… is from page 426 of the late Jan Tumlir’s January 1984 speech at the Cato Institute – a speech titled “Economic Policy for a Stable World Order” – as this speech is reprinted in Dollars, Deficits, & Trade (James A. Dorn and William A. Niskanen, eds., 1989):

Indeed the difficulty for the economist may now lie in explaining why the world economy still functions at all, however dissatisfied we may be with its functioning. The answer is, of course, that there is a lot of ruin in any economy with a modicum of freedom. I am sometimes unsure whether it is actually an advantage of the capitalist system that it can take such an enormous amount of beating. If it were in the habit of collapsing more frequently, we would perhaps govern ourselves more prudently (and more cheaply to boot).

DBx: Indeed.

I’ve long argued that the economist’s standard assertion that government intervenes into the economy first and foremost to correct market failures fails spectacularly as a positive theory of government intervention into the economy. It’s far closer to the truth to say that government intervention into the economy is fueled not by market failures (as understood by economists) but, rather by the market’s astonishing success and robustness.

The market’s success at raising people’s standards of living creates the expectation that wealth creation is easy and normal while poverty is out of the ordinary. But of course historically poverty is the norm – and poverty so deep, unrelenting, and overwhelming that few Americans today can begin to imagine a condition so crushing. Because the market makes wealth so abundant and its production appear to be normal and easy to the point of being practically automatic – and because nearly all of the massive number of details of the intricate processes at work at every moment to create wealth are hidden from view – the market’s ‘failure’ to create heaven on earth is believed by many to be an unanswerable indictment of the market.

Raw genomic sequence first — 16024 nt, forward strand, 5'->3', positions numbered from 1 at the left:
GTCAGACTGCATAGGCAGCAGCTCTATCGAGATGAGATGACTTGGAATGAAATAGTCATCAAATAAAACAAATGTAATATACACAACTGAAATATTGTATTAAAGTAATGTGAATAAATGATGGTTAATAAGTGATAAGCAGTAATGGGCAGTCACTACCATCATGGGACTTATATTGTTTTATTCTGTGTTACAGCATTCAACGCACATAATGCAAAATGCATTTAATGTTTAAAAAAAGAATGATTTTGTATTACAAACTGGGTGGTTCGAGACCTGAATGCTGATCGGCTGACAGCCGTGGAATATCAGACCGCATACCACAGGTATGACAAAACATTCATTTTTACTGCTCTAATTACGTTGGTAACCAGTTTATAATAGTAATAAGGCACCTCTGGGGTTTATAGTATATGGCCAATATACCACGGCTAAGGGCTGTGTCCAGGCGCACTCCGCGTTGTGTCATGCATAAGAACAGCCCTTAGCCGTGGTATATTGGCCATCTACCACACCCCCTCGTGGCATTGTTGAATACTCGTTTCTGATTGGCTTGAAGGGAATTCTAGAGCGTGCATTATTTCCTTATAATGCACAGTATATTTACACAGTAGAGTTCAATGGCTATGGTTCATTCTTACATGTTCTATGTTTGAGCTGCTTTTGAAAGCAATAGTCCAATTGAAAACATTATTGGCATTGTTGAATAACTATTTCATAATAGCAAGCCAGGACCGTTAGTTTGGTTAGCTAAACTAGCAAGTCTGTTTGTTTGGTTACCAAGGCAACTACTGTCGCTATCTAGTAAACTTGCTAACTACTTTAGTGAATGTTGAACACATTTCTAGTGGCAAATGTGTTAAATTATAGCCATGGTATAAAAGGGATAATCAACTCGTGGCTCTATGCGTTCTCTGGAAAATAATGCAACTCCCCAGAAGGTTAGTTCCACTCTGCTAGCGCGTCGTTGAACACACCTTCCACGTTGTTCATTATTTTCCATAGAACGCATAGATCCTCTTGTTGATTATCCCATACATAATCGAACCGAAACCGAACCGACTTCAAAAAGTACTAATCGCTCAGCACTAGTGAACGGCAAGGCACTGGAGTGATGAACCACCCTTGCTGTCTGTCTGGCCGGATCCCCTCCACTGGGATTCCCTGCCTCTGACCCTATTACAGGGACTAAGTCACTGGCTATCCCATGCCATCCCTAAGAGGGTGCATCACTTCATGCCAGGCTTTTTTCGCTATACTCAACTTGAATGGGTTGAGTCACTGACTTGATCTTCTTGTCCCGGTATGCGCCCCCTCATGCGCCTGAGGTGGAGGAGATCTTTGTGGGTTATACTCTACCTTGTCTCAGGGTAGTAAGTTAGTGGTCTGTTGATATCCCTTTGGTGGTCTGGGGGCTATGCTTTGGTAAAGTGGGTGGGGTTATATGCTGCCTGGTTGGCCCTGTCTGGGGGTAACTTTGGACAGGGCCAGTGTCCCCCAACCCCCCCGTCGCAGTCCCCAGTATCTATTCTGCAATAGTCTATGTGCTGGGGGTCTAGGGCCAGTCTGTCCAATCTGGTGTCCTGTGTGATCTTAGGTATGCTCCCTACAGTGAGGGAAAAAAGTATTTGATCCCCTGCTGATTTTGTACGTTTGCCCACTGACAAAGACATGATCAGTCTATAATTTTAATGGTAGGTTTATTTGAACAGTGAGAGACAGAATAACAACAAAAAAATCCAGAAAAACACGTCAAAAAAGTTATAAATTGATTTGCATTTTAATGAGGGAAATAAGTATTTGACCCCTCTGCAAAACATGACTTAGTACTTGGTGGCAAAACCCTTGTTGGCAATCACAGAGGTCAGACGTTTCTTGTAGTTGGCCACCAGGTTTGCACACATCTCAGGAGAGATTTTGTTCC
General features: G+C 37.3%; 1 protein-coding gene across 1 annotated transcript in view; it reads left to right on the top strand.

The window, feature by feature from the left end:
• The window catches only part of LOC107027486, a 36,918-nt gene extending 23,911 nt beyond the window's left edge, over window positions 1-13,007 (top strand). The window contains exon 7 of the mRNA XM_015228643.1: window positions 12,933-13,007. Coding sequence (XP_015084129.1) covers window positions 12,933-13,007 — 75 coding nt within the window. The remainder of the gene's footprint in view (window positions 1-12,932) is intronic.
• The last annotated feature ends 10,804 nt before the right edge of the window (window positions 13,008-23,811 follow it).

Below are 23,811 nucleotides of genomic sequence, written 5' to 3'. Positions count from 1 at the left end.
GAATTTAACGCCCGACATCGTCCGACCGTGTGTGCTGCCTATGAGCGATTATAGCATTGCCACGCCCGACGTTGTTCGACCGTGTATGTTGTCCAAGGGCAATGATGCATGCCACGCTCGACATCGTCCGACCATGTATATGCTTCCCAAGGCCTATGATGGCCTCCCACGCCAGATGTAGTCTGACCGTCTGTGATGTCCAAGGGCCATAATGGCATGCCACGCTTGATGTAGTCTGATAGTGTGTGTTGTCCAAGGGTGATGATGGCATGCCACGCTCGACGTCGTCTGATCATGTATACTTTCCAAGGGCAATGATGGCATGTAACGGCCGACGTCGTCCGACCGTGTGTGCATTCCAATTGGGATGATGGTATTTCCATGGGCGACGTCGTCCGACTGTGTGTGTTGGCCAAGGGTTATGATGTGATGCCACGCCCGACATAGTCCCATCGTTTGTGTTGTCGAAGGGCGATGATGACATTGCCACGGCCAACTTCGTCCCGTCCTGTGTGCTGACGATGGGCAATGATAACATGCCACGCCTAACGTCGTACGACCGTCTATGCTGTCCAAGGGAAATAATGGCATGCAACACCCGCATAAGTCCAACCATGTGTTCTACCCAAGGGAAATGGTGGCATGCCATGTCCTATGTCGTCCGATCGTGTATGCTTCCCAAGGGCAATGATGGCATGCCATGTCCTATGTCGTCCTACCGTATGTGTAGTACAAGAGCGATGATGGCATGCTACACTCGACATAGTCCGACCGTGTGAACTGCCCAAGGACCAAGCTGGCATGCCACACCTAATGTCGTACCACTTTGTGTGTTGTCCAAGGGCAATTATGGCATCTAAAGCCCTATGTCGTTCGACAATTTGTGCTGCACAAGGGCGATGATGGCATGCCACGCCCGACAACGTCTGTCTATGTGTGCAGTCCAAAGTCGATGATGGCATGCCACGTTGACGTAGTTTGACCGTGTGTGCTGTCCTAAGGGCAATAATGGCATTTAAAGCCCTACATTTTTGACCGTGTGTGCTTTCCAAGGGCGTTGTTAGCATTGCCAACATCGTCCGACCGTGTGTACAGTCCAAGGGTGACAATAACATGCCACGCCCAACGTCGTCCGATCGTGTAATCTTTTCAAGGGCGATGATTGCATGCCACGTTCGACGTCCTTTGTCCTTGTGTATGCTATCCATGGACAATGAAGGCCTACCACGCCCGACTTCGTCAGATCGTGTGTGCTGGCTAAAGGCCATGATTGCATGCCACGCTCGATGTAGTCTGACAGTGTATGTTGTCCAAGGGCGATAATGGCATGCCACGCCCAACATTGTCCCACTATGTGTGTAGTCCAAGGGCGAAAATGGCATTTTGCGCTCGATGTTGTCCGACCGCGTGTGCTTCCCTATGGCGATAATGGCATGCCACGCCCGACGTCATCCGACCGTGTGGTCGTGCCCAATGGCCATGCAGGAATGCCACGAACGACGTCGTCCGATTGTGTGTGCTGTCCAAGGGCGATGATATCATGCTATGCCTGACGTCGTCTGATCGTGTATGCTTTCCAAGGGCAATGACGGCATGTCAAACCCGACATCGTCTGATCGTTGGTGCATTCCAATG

On top of this ‘problem’ is the market’s mighty robustness: tax it, saddle it with diktats, poison it with easy money, accuse it of being run by and for demons and devils, and the market keeps motoring along, improving the lives even of those who most hate it and who do the most to harass it. The market works less well than it would absent these intrusions, of course, but it still works surprisingly well. As long as, and insofar as, prices and wages are allowed to adjust according to the forces of supply and demand, the market’s robustness is Herculean. (The market is not, however, indestructible. Harass it too much and it will quit working.)

If the market truly collapsed completely more often, giving people a taste of what life is like without it, the world would have in it not only far fewer communists and socialists, but also far fewer “Progressives” and “conservative nationalists.”

The market’s true failure, in short, lies is its incredible capacity to succeed and to keep on keeping on. The market fails to prevent people from taking it for granted.

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My May 16th, 2007, column for the Pittsburgh Tribune-Review celebrates the marvelous properties of spontaneous market orders. In doing so, this column exposes the utter unrealism and hubris of those persons who insist that the economy can be improved upon by turning resource-allocation decisions over to conscious human design. (Of the many columns that I’ve written, this one is among my favorites.) You can read the celebration below the fold.